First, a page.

Pennsylvania Supreme Court Makes Changes in Juvenile Justice System
New changes made by the Pennsylvania Supreme Court aim to speed the appellate review of cases where juvenile offenders are placed outside their homes in court delinquency matters. These are the types of cases in which juveniles are usually sent to a detention center of a residential facility.
The changes mark a difference in the length of time out-of-placement cases are reviewed.
Court officials say this should help appellate courts identify instances of sentencing abuse, as was the case in Luzerne County.
Former Luzerne County Judge Mark Ciavarella Jr. was sentenced to nearly 30 years in federal prison after taking $1 million dollars in bribes from the builders of a juvenile detention center in a case that was known as “Kids for Cash.”
Known for his harsh style, Ciavarella filled the centers with children, many for first-time or minor offenses. Also convicted was Senior Judge Michael Conahan. He was sentenced for 17.5 years. Chief Justice of Pennsylvania Ronald Castille called the scandal, “a true black eye."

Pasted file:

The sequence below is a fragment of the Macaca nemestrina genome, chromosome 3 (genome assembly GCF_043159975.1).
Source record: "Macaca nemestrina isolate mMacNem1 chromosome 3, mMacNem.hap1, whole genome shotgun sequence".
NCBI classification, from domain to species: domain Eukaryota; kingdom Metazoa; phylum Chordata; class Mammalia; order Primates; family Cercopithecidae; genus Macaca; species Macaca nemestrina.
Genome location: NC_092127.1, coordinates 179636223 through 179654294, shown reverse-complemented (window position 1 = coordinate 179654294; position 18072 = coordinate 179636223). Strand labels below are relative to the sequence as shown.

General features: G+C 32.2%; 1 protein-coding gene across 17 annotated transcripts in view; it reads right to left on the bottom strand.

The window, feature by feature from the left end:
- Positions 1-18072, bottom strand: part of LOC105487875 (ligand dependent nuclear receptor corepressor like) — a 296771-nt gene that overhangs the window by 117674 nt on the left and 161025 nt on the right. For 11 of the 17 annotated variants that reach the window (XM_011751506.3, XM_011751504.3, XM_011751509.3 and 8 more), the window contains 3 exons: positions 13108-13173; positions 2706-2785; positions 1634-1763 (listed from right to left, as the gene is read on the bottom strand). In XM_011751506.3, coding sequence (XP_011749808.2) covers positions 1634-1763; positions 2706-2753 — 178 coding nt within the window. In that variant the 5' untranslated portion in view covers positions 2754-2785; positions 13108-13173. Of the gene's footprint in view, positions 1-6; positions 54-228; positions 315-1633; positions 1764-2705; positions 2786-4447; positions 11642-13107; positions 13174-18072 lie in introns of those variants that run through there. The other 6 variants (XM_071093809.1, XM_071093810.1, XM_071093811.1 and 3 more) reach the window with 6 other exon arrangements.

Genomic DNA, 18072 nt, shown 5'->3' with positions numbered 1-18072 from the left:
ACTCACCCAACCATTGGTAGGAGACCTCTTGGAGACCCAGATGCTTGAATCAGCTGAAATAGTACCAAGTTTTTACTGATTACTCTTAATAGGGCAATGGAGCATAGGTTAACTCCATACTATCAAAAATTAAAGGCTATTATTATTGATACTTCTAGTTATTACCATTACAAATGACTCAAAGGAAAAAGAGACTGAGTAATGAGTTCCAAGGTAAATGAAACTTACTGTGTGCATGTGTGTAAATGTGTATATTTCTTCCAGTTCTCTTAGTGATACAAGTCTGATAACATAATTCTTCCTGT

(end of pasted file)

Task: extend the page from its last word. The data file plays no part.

“The idea is if we have expedited appeals, the sentencing judge will have to write an opinion within five days of getting the appeal explaining just why placement of one of these juveniles, out of home, overnight or for a period of time at one of these facilities is appropriate,” he said.
Following what happened in Luzerne County, a comprehensive report was prepared by the Interbranch Commission on Juvenile Justice. The report said juveniles often complete their detainment in less time than it typically takes to process an appeal from an adjudication of guilt.
The commission recommended the Supreme Court create a special process to review a juvenile court judge’s decision after an adjudication of delinquency that removes a child from his or her home.
Over the past couple years, the Supreme Court and The Administrative Office of Pennsylvania Courts have implemented twelve rule changes based on suggestions made in Interbranch Commission’s report. Castille says they plan on implementing several others.